Plus getting scientific and biological facts right matters. Talking scientific nonsense is as bad and dangerous as the anti-vaccine nonsense.

    Agree with you on the rest.
  • rottenboroughrottenborough Posts: 30,867
    Foxy said:

    Charles said:

    RobD said:

    RobD said:


    Then you've misread my comments. I made no statement on believing in eugenics. In fact, quite the contrary. Yet alone wish it to return to vogue.

    I agree with the environment and nutrition points but that wouldn't address some genetic factors that lead to unpleasant diseases and illnesses.

    The good news is that gene editing (note: not eugenics) might provide a solution there as we could manipulate DNA and code to get there rather than relying on stigmatism, sterilisation and termination (although there are ethical issues there too) and access to this might largely be restricted by wealth.

    I see. Genetic predisposition toward diseases is an interesting subject that I know nothing about. Given the right conditions, nobody should have a predisposition to a disease - at least not one that comes to anything.
    I thought there were genetic markers that indicated increase chance of getting certain types of cancer, for example.
    Yes, there are. But given that some get away with never getting it despite having the marker, it's more a shared vulnerability isn't it? Something that causes the cancer, causes it particularly much in you if you have that marker. Like being tall. Being tall is a marker for bashing your head if you don't duck when passing low beams. It is not something that you would want to edit out of your genetic code per se.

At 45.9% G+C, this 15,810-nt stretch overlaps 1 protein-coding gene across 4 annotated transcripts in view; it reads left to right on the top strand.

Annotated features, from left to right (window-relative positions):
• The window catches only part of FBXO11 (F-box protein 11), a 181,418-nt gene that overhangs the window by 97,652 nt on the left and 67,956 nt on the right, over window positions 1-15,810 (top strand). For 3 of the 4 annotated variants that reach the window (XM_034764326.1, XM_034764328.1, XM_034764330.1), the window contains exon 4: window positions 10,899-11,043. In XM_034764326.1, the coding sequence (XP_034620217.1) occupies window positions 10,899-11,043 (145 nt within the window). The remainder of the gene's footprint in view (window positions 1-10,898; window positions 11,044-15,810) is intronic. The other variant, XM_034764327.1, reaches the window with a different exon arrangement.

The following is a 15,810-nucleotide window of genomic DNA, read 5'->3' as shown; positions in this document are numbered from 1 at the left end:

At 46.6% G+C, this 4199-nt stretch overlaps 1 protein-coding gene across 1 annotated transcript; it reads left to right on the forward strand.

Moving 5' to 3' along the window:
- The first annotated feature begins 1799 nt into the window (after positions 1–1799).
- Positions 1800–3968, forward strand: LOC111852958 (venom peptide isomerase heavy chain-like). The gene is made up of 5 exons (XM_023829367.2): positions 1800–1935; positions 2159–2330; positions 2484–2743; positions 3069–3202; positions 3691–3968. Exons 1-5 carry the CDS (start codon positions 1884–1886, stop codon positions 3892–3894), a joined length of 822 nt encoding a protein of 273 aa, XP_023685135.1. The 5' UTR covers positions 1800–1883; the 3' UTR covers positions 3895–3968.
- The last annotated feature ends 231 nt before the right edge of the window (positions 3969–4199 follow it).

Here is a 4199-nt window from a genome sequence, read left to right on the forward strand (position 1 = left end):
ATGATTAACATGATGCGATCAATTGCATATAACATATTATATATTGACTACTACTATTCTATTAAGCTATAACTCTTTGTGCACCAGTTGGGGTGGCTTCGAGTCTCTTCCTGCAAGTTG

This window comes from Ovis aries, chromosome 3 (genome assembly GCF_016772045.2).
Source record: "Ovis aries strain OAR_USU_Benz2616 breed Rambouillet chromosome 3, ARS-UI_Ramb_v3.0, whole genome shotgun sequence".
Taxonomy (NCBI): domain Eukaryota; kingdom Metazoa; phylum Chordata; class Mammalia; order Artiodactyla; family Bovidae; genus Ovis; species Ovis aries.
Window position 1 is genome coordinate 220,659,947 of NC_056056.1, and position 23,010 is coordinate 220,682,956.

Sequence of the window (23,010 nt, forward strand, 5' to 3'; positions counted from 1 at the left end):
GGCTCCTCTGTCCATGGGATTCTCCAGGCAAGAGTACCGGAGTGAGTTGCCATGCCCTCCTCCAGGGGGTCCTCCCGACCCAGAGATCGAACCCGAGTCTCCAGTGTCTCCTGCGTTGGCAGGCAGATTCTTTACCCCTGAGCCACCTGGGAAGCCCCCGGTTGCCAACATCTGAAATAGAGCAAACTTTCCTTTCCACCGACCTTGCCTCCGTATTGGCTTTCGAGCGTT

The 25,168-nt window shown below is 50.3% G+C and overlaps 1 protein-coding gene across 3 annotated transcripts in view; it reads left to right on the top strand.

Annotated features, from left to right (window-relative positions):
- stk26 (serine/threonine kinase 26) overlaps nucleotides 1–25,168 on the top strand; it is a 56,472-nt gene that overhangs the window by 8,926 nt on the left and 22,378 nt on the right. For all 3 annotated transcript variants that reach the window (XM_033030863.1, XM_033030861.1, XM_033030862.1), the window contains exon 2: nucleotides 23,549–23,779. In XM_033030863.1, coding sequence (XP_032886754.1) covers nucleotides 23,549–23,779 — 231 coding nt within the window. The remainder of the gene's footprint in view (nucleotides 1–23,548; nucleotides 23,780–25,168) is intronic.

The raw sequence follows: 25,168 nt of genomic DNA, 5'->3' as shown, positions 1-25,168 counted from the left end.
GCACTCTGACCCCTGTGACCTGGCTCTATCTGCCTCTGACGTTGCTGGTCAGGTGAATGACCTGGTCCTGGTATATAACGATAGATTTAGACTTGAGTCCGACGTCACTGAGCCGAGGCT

Yeah, not everyone gets cancer, but it has been shown that if you have this marker you are more at risk. Doesn't that suggest there are genetic predisposition to diseases?
    Yes. But potentially only in today's world. One doesn't evolve a predisposition to a disease does one? How could that happen? We live in a far more disease prone world than we used to. Modern medicine masks that. The first recorded heart attack in America was in the 1920's.
    No, we don’t

    Deaths from cardiac events, metabolic conditions, cancers and neurodegeneration are more prevelant than in the past because people live long enough
    That's an assumption. And yes we do. Chronic illness is rampant.


    In this list of deaths from 1652, infectious disease predominate, but there are large numbers of deaths from dropsie and swelling. This is the archaic term for cardiac failure.
    What is Rising of the Light? 98 died.
  • viewcodeviewcode Posts: 11,910

    viewcode said:

    Crappy Beeb dramas:
    Poirot with Pascal Sauvage from Jonny English
    A Christmas Carol